Despite its years spent in bankruptcy and changing hands, there’s something about the iconic brand that keeps its heart pumping. Perhaps it’s the dedication that originated with Joseph Horn and Frank Hardart Jr. in 1888 when they opened that first coffee shop on Chestnut Street. From the first pot of coffee to their eventual extensive menu, the entrepreneurs were dedicated to quality. At that time, however, high-quality coffee was unheard of. In fact, coffee was often so bitter that eggshells were typically added during brewing to balance the harsh taste. But rather than settle for the status quo, Horn and Hardart committed many years and thousands of cups of coffee to finding the perfect combination of beans and the perfect roast. According to records, the partners paid a premium to secure a continuous supply of high-quality Arabicas from Brazil, Colombia and Costa Rica to create their signature blend. Says Mazzone, “Horn and Hardart had to leverage blends because they couldn’t ensure consistency or quality by focusing on one origin. They could better maintain their high standards and quality through blends” – a detail he learned through his own painstaking research and cupping experiments. Influenced by his years living in New Orleans, Hardart leaned heavily toward a New Orleans-style brew and also implemented a French-drip method that had yet to be introduced to the northeast. These early experiments and dedication to quality, which resulted in a four-page “bible” of sorts, enabled the founders to continuously refine their process and consistently deliver high-quality coffee every day. After a decade of moderate success and expansion, they shifted gears to focus even more on food service, made possible through another innovation Hardart brought to the business. He was inspired by a “waiterless restaurant” concept he encountered while in his homeland Bavaria: the Automat. The technology consisted of coin-operated vending machines that gave diners access to a number of hot dishes behind locked chrome and glass doors. The European technology required significant refinement for the American market, and was finally ready for debut by 1902. Another decade later, Horn & Hardart opened its first New York City Automat, in Times Square. Although the concept expanded rapidly throughout Philadelphia, it was even more popular in New York. Of the 157 locations in the company’s heyday, more than 100 were in New York. Its largest was located in Midtown Manhattan and sat 1100 people. Mazzone compares the status of Horn & Hardart Automats to how coffee drinkers today think about Starbucks, “You think about it as the local Starbucks that you walk to,” he tells GCR. “It was the same way with Horn & Hardart. People associated with the coffee shop that was down the street. They had no idea how huge the company actually was.” When food and Automats came along, Horn and Hardart leveraged a commissary system. In Philadelphia and then in New York City, they built massive central commissaries where the majority of the food was prepared fresh before being distributed throughout the cities. “The idea of the Automats was to feed a lot of people quickly with consistent, high-quality food. So the commissary system, which no one outside of the business was really aware of, allowed them to maintain quality, keep costs low, and buy top-quality ingredients.” Even throughout its growth and foray into fast food, Horn & Hardart was always focused on quality coffee. Its fresh drip-brewed coffee was served out of ornate brass spigots shaped as dolphin and lion heads. Restaurant staff members were held to strict standards outlined in that aforementioned bible. As such, “one of the few ways you could get fired from the company [back then] was not doing the coffee correctly”, says Mazzone. “If you were in charge of coffee for the day, you had to manage all the time sheets. Their policy dictated that after 20 minutes, any coffee left in the pot was discarded and a new pot was brewed.” Fifth time a charm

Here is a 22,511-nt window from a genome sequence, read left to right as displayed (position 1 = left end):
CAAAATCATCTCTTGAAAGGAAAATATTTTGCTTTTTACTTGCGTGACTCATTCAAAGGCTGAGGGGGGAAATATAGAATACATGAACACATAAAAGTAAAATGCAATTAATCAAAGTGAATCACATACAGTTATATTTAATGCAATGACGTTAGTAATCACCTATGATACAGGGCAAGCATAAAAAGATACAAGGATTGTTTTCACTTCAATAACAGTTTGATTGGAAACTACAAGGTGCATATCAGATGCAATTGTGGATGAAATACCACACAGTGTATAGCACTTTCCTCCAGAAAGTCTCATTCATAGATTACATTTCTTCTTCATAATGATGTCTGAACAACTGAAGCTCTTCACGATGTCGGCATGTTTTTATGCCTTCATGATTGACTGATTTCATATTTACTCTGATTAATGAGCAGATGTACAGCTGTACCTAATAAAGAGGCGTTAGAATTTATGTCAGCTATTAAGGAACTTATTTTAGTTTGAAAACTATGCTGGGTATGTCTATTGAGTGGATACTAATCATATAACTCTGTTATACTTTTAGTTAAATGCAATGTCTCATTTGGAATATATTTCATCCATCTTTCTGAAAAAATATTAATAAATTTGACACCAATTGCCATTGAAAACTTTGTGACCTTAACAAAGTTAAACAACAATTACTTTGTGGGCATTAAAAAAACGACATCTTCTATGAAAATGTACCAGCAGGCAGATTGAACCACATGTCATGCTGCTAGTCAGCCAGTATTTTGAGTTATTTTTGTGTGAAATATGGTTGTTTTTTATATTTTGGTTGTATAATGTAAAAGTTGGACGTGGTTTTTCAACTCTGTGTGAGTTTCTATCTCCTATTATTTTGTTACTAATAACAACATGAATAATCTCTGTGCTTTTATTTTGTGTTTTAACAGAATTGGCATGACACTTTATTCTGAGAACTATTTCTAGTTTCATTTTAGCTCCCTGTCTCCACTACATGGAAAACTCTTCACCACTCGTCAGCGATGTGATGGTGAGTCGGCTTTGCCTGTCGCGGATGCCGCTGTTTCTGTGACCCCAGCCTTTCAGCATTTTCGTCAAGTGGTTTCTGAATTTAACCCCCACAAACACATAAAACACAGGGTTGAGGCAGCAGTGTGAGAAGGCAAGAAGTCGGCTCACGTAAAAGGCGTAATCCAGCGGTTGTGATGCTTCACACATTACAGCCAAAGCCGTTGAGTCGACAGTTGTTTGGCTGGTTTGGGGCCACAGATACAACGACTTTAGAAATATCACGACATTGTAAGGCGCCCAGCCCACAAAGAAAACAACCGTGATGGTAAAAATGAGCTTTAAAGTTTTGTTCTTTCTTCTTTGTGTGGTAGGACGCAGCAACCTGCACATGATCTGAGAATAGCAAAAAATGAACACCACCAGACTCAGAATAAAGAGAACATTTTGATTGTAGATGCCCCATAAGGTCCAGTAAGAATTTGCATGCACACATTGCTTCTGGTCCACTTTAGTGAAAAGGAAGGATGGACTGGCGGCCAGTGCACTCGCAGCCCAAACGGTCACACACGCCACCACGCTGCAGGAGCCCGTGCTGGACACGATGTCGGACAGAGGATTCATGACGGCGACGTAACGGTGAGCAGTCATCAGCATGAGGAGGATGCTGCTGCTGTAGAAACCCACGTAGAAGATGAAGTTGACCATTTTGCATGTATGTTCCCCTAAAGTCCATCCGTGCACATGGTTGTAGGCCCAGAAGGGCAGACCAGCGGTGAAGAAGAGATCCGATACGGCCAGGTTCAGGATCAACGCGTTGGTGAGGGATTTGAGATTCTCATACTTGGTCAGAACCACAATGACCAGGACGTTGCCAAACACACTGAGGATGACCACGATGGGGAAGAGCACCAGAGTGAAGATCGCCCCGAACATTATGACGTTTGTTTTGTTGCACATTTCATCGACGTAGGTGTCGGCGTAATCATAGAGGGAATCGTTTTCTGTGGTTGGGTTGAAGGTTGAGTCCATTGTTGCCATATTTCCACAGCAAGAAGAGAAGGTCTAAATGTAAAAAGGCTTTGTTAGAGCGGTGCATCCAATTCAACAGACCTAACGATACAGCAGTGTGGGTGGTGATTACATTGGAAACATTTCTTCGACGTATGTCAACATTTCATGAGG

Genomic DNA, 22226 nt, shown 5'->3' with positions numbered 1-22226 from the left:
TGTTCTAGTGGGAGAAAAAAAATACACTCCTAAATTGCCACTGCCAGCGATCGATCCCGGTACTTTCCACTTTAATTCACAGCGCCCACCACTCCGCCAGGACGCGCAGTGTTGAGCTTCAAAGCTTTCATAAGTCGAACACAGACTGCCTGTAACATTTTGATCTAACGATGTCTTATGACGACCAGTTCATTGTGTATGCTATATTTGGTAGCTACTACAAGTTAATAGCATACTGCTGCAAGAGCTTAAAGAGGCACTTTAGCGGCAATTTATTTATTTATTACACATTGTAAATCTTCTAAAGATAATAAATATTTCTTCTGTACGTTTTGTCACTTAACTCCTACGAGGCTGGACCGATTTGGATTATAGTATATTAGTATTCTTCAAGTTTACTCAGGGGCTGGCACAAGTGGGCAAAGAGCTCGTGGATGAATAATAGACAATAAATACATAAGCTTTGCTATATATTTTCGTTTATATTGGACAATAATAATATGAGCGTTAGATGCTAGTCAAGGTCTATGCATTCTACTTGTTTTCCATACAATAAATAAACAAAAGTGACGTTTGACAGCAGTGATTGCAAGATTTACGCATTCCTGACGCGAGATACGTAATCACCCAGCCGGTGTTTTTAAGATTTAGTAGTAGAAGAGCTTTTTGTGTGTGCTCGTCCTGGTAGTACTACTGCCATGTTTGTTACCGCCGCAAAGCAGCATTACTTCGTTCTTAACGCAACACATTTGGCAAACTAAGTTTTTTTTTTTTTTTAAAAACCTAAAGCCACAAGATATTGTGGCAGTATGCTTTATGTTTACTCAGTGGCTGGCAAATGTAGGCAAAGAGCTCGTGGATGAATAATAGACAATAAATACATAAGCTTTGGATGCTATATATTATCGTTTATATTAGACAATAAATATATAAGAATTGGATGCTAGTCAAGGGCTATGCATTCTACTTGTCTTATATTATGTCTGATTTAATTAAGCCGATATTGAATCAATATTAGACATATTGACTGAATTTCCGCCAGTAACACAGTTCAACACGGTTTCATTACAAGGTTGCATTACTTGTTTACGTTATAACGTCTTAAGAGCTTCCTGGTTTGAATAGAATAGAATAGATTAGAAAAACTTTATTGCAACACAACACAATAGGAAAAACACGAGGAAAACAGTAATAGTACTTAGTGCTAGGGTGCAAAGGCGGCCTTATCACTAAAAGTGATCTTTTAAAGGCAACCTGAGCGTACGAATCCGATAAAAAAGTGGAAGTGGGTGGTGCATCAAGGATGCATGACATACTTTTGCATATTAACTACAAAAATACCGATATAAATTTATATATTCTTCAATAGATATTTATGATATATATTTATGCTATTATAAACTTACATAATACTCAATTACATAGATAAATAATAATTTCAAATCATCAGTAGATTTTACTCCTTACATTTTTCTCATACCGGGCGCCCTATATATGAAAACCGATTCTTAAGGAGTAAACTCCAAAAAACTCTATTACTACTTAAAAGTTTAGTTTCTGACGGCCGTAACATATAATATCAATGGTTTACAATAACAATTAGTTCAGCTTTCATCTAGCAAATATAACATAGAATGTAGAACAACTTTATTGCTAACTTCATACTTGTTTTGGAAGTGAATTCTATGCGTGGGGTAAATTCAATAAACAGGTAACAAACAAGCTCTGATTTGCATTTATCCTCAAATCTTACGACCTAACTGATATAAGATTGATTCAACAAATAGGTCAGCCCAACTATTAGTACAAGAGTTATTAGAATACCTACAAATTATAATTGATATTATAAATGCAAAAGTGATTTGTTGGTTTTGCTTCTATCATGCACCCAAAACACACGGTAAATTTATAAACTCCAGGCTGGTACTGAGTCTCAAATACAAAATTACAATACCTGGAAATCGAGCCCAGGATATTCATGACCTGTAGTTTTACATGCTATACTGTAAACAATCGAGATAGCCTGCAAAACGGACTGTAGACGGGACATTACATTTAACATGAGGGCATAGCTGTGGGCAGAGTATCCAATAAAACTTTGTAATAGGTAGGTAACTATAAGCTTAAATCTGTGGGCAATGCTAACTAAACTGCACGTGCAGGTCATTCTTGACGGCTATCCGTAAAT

Although Mazzone wasn’t able to release his reverse-engineered Horn & Hardart coffee in the early ’90s, the longstanding relationships he made at that time have finally come into play. The company uses the facilities of two fellow roasters who have been around since the Automat days. Not too different from his apprehension in the 1990s, Mazzone is not interested in taking on the cost and requirements that come with owning the infrastructure. “I’ve looked into what it would take and we just don’t have the necessary funds or manpower,” he tells GCR. “But this way allows us to concentrate the resources we do have on research, improvements, marketing, the brand, our customers and more.” On the marketing front, the team is taking a two-pronged approach: they’re targeting both an older demographic that grew up loving the brand and a younger demographic that simply loves high-quality coffee. “The name connection is still so strong that we get a certain amount of publicity just because of the name,” Mazzone admits. “We get a gratuitous sales spike whenever our name gets some publicity. [When that happens] our conversion rate for people to the website is 25 per cent.” Those sales have come from all 50 states, representing the older demographic’s move away from the East Coast after retirement, in addition to younger customers they’ve garnered through recent marketing initiatives. “A lot of people just want a high-quality coffee they don’t have to think about, so here’s a name that people have trusted for 130 years and we’ve never let customers down,” says Mazzone. “It’s priced as a premium coffee, but we’re at the lower end of the range because we want it to be accessible to everyone” – to that older demographic who is used to paying a nickel for coffee at the local Automat and to the younger demographic who doesn’t mind paying a little more for unique, premium roasts. “We found that our average customer in face-to-face settings is 30-something,” says Mazzone. “They don’t have any knowledge of the company or its history, so they’re there just because of the taste. These are people who are interested in coffee and appreciate the high quality.” This second group is the majority of today’s Third Wave coffee drinkers. And so Horn & Hardart are making equal efforts to appeal to this segment. Mazzone’s wife, who also grew up in the Automat era, worked in corporate marketing for 20 years and has a background in sustainability. “She is our conscience and ensures we’re doing everything as socially and environmentally responsible as possible,” Mazzone tells GCR. On the product front, they created Horn & Hardart K-cups for the single-serving market and a whiskey-infused batch to cater to Americans’ current obsession with all things craft. The #18 Prohibition Series, made with a Dad’s Hat Rye oak whiskey barrel, sold out in 10 days at US$24 per 10-ounce bag simply via word of mouth. The name of the limited release harkens back to the Prohibition and Depression eras when Horn & Hardart coffee was a staple in daily East Coast life. “As caretakers of an iconic brand, we wanted to connect to that era in American history and capitalise on the current popularity of craft spirits,” says Mazzone. The Horn & Hardart team hopes to release additional limited-edition batches in the future, as well as explore single-origin coffee. They also see potential for it to finally become a nationally recognised brand. “We’re ecstatic about re­igniting a beloved brand that is a part of Americana,” says Mazzone. Still, he is careful not to get ahead of himself the way his former partners did nearly 30 years ago. For now, he is focused on breathing life into this resilient brand once again.